While older homes may have more character than new constructions, they are often drafty during winter months and too hot in the summer due to window air leaks and lack of insulation. This problem is particularly common in houses built before the sixties when insulation was a luxury only for the elites.
Heating and Cooling Options If There Is No Insulation in House
While there are alternative heating and cooling options to HVAC–e.g., ductless mini-split heat pump and AC, attic fan, and even the good ol’ windows–HVAC and insulation company Sharpline Mechanical warns that these are not enough to compensate for a poorly insulated home.
According to its website, a poorly insulated home will force the heating and cooling systems to work harder than necessary, which over time can affect their lifespan and result in an expensive electricity bill.
Simply put, insulation and cooling and heating systems should always go hand in hand.
Once you have installed insulation in your home, you may opt for these more practical–and usually more affordable–cooling and heating systems.
During summer and rainy months, too much humidity may accumulate in your attic, resulting in mold and uncomfortable temperatures. To maintain a more even temperature, you may want to install an attic fan to circulate heat throughout your house.
The use of ductless mini-splits to heat and cool your home is an excellent alternative to a centralized HVAC system if you want to be more energy-efficient.
During the sweltering heat of the summer months, cracking your window open at night can lower your home’s indoor temperature, whereas installing window films can reduce solar heat by up to 78%.
Weather-proofing or sealing the areas around your windows is also a great way to maintain a comfortable temperature in your home.
What Is the Best Insulation for Older Homes?
If you want to insulate an old home without damaging its craftsmanship and charming design, the general rule of thumb is to hire a professional contractor who has been handling remodeling projects for years.
The Attic and Roof: The Most Important Part of Remodeling
If you live in a region with a mild climate, you may do away with the traditional in-wall insulation and just rely on a heating and cooling system to enjoy a comfortable home environment. However, never skimp on attic and roof insulation if you want to maintain a comfortable temperature and pay for an electricity bill that does hurt your budget.
Studies have shown that, on average, a quarter of home’s heat is lost through the roof and attic, making insulation a necessity rather than an option if your goal is to reduce your energy consumption and enjoy a comfortable home environment. With proper insulation in this “critical area,” it is estimated that homeowners can save up to 20% on energy consumption.
If you add insulation to your roof and attic, you will also need ventilation to prevent too much humidity linked to mildew and mold growth. Prolonged bouts of excess moisture can also ruin the paint of your house, ceiling, and even its structural integrity, especially wood components.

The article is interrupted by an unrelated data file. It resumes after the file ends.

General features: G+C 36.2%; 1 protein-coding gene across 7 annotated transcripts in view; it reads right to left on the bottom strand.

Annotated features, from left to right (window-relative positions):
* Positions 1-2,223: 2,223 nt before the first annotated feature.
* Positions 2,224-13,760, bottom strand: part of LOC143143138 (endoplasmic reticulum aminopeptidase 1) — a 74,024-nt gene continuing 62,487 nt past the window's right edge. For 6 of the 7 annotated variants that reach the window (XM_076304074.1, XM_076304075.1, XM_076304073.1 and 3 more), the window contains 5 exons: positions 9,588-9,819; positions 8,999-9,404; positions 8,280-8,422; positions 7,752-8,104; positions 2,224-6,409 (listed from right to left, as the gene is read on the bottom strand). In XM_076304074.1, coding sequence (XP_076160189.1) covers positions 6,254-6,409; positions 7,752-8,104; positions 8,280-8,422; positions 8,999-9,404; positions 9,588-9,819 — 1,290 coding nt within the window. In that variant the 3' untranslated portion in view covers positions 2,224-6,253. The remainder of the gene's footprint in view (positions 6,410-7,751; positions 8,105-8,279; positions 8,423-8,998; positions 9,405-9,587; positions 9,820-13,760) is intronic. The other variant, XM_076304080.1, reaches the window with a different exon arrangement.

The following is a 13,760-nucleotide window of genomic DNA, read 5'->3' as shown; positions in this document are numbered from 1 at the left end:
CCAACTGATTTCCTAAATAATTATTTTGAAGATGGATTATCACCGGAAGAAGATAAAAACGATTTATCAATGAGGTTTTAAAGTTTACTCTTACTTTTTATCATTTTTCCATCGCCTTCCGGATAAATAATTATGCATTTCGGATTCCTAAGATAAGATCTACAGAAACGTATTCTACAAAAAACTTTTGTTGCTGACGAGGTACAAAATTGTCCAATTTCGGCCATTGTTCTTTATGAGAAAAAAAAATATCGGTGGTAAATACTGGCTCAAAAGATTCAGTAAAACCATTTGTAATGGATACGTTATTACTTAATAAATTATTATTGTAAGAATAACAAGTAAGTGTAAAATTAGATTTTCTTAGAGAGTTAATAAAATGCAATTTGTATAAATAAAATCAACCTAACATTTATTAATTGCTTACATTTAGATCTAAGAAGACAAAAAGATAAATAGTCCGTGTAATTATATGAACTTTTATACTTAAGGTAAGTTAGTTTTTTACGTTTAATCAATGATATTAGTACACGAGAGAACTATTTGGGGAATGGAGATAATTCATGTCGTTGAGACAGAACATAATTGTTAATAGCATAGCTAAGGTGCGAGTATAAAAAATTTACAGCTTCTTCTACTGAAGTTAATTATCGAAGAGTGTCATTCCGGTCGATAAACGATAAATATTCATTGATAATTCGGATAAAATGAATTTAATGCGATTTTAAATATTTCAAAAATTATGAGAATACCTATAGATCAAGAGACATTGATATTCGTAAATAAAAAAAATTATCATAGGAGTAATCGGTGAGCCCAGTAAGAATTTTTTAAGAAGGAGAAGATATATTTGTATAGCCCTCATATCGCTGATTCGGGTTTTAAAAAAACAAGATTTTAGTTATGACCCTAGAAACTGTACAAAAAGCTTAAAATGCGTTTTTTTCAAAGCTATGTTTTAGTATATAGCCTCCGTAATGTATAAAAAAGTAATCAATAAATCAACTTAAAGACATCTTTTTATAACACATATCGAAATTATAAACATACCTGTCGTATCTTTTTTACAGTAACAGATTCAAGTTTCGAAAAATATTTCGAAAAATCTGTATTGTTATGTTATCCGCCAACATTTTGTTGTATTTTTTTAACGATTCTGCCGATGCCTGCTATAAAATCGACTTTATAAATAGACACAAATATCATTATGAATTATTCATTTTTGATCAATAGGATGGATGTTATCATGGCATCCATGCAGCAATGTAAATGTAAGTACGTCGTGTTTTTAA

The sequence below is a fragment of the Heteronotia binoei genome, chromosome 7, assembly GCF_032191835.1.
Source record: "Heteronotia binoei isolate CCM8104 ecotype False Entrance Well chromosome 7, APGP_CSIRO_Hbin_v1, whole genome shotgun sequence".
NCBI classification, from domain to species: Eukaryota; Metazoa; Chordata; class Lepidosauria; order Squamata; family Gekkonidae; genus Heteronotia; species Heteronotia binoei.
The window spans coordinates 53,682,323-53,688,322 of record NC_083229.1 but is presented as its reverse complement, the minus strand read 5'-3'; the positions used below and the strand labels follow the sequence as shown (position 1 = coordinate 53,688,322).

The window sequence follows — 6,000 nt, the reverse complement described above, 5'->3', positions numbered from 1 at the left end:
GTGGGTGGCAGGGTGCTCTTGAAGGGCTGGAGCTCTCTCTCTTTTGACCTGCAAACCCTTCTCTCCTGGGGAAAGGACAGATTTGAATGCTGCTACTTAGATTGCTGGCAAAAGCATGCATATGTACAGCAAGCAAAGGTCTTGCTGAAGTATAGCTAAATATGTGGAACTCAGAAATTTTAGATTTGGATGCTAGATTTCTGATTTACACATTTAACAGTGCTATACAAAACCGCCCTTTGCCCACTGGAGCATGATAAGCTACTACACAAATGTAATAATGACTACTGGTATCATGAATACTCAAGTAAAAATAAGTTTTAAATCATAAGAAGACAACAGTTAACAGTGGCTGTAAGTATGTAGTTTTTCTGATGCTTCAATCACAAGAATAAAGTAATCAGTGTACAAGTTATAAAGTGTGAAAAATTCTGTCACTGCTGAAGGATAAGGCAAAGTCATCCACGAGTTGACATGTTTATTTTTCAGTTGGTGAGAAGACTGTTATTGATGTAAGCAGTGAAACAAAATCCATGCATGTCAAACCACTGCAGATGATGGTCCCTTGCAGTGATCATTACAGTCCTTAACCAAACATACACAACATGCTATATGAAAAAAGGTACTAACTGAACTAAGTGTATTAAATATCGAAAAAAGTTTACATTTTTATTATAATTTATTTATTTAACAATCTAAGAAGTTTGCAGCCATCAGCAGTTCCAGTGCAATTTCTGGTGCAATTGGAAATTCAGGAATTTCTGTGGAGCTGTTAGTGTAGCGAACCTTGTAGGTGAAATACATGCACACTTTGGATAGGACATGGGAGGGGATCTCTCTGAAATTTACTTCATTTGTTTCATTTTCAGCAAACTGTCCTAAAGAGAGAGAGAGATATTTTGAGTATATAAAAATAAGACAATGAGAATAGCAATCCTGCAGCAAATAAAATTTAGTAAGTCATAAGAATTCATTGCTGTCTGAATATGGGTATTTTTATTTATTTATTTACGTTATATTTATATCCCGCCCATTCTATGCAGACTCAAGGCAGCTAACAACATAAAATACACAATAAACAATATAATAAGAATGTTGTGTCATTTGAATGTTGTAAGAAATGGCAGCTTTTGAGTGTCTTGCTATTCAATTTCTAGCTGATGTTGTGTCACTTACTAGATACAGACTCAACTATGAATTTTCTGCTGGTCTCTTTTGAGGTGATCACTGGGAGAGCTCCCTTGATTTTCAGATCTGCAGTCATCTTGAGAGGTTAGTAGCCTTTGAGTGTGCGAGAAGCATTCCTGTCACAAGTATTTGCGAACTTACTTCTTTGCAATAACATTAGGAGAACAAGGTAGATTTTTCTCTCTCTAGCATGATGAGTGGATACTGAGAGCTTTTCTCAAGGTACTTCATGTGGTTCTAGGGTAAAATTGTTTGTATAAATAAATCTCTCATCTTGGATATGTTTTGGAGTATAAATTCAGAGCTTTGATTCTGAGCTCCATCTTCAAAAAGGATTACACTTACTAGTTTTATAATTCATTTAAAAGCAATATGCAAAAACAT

A professional will pay close attention to the gaps around the ceiling fans, light fixtures, chimneys, exhaust fans, wiring, and ductwork in the roof to prevent air leaks. He will also check for crevices and cracks around the vents and windows to further improve your home’s energy efficiency.
Preventing Air Leak in Basement and Crawl Spaces
Sealing the crawl spaces and basement is another cost-effective way to install insulation to an existing home. The idea is to close any cracks and gaps around the air vents, basement windows, pipes, and wiring using waterproof sealing compounds. For additional protection, you can add a moisture barrier to your floor and wall.
Just like the attic, crawl spaces are also prone to excess humidity that causes mold and mildew, which can lead to serious health risks. To prevent condensation and mold growth, a professional will cover the insulation with a vapor barrier.
Cavity and Solid Walls Insulation
While you might be tempted to DIY your in-wall insulation, for the most part, it is better to hire a professional to do this “tricky” project. Take note that many homeowners have made the “expensive” mistake of drilling holes in walls to blow in cellulose insulation and then sealing the holes back. This DIY project often leads to condensation, which eventually ruins the walls, paint, and wood, and also causes mold growth.
Meanwhile, the solid walls of an existing house are generally more difficult to insulate. But if you’re on a tight budget, you may opt for internal insulation; however, you have to keep in mind that it is less energy efficient than the more expensive but better performing exterior insulation.
If you need HVAC or home insulation service, contact Sharpline Mechanical at 530-248-2131. For over 15 years, the company has served thousands of residential and commercial clients in Northern California.